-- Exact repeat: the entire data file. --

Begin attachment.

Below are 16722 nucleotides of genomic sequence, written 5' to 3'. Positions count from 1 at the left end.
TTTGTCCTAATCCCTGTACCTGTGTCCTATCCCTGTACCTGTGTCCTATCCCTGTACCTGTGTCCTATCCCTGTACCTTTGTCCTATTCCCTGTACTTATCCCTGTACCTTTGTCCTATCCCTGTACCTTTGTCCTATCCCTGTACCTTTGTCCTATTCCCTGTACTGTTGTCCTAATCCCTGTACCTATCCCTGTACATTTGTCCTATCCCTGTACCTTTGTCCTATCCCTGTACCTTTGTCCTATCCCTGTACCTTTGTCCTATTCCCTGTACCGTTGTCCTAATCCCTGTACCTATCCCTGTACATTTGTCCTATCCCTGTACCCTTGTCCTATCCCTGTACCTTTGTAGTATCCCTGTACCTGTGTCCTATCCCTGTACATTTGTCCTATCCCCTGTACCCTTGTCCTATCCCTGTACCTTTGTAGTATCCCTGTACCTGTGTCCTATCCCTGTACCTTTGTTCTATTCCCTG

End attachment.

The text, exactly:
Below are 16722 nucleotides of genomic sequence, written 5' to 3'. Positions count from 1 at the left end.
TTTGTCCTAATCCCTGTACCTGTGTCCTATCCCTGTACCTGTGTCCTATCCCTGTACCTGTGTCCTATCCCTGTACCTTTGTCCTATTCCCTGTACTTATCCCTGTACCTTTGTCCTATCCCTGTACCTTTGTCCTATCCCTGTACCTTTGTCCTATTCCCTGTACTGTTGTCCTAATCCCTGTACCTATCCCTGTACATTTGTCCTATCCCTGTACCTTTGTCCTATCCCTGTACCTTTGTCCTATCCCTGTACCTTTGTCCTATTCCCTGTACCGTTGTCCTAATCCCTGTACCTATCCCTGTACATTTGTCCTATCCCTGTACCCTTGTCCTATCCCTGTACCTTTGTAGTATCCCTGTACCTGTGTCCTATCCCTGTACATTTGTCCTATCCCCTGTACCCTTGTCCTATCCCTGTACCTTTGTAGTATCCCTGTACCTGTGTCCTATCCCTGTACCTTTGTTCTATTCCCTG